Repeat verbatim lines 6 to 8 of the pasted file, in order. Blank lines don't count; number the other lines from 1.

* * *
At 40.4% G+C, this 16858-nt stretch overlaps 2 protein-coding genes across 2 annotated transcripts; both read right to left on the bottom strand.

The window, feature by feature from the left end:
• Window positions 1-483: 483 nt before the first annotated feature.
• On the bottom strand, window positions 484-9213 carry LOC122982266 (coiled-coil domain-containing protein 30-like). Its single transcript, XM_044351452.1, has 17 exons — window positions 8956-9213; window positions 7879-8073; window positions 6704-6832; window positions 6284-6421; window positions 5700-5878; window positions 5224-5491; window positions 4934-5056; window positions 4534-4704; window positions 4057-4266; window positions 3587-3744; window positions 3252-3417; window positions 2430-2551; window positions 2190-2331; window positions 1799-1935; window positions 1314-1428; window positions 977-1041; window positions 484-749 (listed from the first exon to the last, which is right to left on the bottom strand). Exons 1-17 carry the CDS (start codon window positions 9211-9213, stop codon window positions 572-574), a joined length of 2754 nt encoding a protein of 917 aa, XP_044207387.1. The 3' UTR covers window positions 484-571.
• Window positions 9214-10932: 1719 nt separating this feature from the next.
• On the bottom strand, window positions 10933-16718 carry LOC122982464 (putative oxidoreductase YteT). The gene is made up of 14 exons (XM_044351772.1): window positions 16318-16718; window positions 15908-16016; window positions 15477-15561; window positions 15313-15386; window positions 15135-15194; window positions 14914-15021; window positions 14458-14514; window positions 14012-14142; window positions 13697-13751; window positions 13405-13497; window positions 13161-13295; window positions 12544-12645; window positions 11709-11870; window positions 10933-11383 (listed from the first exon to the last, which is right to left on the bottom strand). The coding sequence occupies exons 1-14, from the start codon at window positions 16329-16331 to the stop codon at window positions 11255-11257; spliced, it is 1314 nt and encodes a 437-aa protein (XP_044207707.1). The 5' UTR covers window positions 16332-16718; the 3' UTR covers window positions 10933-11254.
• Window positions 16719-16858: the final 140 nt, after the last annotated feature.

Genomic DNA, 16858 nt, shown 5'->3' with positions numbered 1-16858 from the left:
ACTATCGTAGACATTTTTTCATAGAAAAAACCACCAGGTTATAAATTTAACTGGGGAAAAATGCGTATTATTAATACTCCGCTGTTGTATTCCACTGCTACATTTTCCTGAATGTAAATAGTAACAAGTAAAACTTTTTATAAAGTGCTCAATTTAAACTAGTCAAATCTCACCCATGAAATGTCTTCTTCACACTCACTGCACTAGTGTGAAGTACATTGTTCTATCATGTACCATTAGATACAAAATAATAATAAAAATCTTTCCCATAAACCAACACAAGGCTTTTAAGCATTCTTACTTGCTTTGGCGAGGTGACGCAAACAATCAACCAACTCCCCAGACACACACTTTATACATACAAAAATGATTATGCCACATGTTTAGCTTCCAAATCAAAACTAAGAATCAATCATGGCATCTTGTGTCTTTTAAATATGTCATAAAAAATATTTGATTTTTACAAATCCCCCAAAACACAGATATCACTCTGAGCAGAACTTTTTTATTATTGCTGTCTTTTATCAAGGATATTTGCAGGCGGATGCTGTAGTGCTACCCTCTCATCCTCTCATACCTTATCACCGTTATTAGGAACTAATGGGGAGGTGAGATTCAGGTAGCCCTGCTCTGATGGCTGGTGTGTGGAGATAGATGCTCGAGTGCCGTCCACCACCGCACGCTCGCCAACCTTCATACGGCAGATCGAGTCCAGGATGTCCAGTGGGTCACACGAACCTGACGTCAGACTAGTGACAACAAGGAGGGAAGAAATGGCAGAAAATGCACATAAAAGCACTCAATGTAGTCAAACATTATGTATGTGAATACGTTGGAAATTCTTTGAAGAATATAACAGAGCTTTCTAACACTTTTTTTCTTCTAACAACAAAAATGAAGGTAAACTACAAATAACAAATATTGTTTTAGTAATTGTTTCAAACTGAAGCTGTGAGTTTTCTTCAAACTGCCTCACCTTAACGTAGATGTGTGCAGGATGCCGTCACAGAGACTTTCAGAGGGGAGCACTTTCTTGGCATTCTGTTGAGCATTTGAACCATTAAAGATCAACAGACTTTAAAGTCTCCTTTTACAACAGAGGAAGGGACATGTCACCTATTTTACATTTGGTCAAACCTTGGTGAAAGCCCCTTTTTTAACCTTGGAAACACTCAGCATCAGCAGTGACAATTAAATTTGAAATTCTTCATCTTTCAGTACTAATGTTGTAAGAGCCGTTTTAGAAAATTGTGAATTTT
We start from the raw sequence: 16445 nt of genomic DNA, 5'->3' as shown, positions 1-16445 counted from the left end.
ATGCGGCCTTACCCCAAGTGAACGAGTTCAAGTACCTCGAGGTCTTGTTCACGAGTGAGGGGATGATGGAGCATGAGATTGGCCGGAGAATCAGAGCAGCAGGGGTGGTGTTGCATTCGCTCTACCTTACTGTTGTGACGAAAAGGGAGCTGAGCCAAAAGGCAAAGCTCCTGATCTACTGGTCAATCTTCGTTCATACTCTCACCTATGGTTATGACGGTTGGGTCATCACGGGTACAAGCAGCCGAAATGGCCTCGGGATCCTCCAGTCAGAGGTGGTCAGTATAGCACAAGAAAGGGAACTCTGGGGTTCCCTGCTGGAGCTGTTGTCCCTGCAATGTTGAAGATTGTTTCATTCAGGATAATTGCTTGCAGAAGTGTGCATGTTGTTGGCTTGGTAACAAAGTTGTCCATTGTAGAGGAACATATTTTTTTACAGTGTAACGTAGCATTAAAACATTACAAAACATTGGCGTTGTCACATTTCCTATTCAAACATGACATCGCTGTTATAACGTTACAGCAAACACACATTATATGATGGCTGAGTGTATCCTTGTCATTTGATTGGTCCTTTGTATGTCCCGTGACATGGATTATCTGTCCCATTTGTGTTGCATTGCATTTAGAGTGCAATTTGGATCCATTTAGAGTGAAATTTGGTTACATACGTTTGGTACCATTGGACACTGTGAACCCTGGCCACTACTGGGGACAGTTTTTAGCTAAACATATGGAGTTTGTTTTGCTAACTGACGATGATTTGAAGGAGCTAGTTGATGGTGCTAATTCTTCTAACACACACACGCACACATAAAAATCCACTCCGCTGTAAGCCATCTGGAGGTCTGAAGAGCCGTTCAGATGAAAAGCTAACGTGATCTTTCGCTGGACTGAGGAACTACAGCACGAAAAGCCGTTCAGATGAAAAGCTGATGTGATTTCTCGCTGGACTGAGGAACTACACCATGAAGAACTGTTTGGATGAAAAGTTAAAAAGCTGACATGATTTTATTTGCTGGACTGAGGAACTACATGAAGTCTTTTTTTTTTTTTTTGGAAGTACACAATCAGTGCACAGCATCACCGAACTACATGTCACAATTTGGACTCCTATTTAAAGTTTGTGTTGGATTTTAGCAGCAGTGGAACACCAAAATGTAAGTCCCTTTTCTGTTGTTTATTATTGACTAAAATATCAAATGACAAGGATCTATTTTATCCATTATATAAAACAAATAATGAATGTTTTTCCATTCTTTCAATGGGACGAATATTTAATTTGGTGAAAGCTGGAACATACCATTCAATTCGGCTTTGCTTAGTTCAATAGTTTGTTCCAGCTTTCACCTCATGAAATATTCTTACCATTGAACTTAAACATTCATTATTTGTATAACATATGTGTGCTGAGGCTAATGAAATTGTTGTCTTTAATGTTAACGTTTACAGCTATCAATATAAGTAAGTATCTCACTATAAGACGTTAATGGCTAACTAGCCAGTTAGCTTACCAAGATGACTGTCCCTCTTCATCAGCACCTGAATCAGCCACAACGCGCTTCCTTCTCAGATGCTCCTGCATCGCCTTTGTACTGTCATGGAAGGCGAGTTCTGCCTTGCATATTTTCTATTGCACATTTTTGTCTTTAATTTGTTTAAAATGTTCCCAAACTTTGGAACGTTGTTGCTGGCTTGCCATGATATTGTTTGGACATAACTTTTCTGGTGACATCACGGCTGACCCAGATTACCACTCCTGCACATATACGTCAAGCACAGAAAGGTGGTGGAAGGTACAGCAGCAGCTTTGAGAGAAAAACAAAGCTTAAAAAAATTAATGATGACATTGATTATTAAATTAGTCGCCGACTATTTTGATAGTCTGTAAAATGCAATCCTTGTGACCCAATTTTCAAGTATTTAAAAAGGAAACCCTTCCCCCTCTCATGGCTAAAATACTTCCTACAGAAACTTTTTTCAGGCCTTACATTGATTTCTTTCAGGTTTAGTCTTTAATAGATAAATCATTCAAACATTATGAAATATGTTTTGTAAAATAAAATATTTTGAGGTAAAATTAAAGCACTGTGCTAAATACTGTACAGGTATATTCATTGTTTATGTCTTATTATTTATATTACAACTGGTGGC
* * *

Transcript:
• On the bottom strand, window positions 10933-16718 carry LOC122982464 (putative oxidoreductase YteT). The gene is made up of 14 exons (XM_044351772.1): window positions 16318-16718; window positions 15908-16016; window positions 15477-15561; window positions 15313-15386; window positions 15135-15194; window positions 14914-15021; window positions 14458-14514; window positions 14012-14142; window positions 13697-13751; window positions 13405-13497; window positions 13161-13295; window positions 12544-12645; window positions 11709-11870; window positions 10933-11383 (listed from the first exon to the last, which is right to left on the bottom strand). The coding sequence occupies exons 1-14, from the start codon at window positions 16329-16331 to the stop codon at window positions 11255-11257; spliced, it is 1314 nt and encodes a 437-aa protein (XP_044207707.1). The 5' UTR covers window positions 16332-16718; the 3' UTR covers window positions 10933-11254.
• Window positions 16719-16858: the final 140 nt, after the last annotated feature.

Genomic DNA, 16858 nt, shown 5'->3' with positions numbered 1-16858 from the left: